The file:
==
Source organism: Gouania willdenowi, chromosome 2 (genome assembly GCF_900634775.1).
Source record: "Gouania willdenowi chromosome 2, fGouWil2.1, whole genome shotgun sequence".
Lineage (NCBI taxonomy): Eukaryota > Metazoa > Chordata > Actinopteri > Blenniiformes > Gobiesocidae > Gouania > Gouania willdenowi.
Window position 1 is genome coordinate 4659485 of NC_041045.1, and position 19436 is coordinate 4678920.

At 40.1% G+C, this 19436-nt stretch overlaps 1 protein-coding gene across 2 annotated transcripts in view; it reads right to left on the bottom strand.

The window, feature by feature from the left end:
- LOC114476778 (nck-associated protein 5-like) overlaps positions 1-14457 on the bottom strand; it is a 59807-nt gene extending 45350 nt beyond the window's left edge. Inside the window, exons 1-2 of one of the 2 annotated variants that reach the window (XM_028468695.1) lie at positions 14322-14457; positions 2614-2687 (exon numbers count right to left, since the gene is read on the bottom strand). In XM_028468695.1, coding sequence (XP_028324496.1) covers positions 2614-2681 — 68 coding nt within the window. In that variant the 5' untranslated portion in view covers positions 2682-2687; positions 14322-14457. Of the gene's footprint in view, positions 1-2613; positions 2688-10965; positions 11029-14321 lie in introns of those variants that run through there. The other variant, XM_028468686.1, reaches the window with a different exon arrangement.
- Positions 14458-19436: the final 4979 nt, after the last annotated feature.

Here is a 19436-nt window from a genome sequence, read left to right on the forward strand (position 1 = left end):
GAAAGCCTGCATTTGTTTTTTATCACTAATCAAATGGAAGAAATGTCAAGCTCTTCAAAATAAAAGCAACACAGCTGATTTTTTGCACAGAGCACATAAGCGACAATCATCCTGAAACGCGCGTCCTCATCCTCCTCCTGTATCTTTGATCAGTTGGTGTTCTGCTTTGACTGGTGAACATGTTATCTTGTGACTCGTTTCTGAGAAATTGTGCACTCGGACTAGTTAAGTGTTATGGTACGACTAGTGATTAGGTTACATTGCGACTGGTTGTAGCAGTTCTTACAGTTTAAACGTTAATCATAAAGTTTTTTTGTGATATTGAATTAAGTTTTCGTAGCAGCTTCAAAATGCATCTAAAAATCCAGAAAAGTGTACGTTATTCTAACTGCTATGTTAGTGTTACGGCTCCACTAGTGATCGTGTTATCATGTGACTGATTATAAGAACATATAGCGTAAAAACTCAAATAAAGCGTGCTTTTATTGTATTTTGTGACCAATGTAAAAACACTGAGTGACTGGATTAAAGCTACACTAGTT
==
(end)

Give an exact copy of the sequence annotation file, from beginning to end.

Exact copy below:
Source organism: Gouania willdenowi, chromosome 2 (genome assembly GCF_900634775.1).
Source record: "Gouania willdenowi chromosome 2, fGouWil2.1, whole genome shotgun sequence".
Lineage (NCBI taxonomy): Eukaryota > Metazoa > Chordata > Actinopteri > Blenniiformes > Gobiesocidae > Gouania > Gouania willdenowi.
Window position 1 is genome coordinate 4659485 of NC_041045.1, and position 19436 is coordinate 4678920.

At 40.1% G+C, this 19436-nt stretch overlaps 1 protein-coding gene across 2 annotated transcripts in view; it reads right to left on the bottom strand.

The window, feature by feature from the left end:
- LOC114476778 (nck-associated protein 5-like) overlaps positions 1-14457 on the bottom strand; it is a 59807-nt gene extending 45350 nt beyond the window's left edge. Inside the window, exons 1-2 of one of the 2 annotated variants that reach the window (XM_028468695.1) lie at positions 14322-14457; positions 2614-2687 (exon numbers count right to left, since the gene is read on the bottom strand). In XM_028468695.1, coding sequence (XP_028324496.1) covers positions 2614-2681 — 68 coding nt within the window. In that variant the 5' untranslated portion in view covers positions 2682-2687; positions 14322-14457. Of the gene's footprint in view, positions 1-2613; positions 2688-10965; positions 11029-14321 lie in introns of those variants that run through there. The other variant, XM_028468686.1, reaches the window with a different exon arrangement.
- Positions 14458-19436: the final 4979 nt, after the last annotated feature.

Here is a 19436-nt window from a genome sequence, read left to right on the forward strand (position 1 = left end):
GAAAGCCTGCATTTGTTTTTTATCACTAATCAAATGGAAGAAATGTCAAGCTCTTCAAAATAAAAGCAACACAGCTGATTTTTTGCACAGAGCACATAAGCGACAATCATCCTGAAACGCGCGTCCTCATCCTCCTCCTGTATCTTTGATCAGTTGGTGTTCTGCTTTGACTGGTGAACATGTTATCTTGTGACTCGTTTCTGAGAAATTGTGCACTCGGACTAGTTAAGTGTTATGGTACGACTAGTGATTAGGTTACATTGCGACTGGTTGTAGCAGTTCTTACAGTTTAAACGTTAATCATAAAGTTTTTTTGTGATATTGAATTAAGTTTTCGTAGCAGCTTCAAAATGCATCTAAAAATCCAGAAAAGTGTACGTTATTCTAACTGCTATGTTAGTGTTACGGCTCCACTAGTGATCGTGTTATCATGTGACTGATTATAAGAACATATAGCGTAAAAACTCAAATAAAGCGTGCTTTTATTGTATTTTGTGACCAATGTAAAAACACTGAGTGACTGGATTAAAGCTACACTAGTT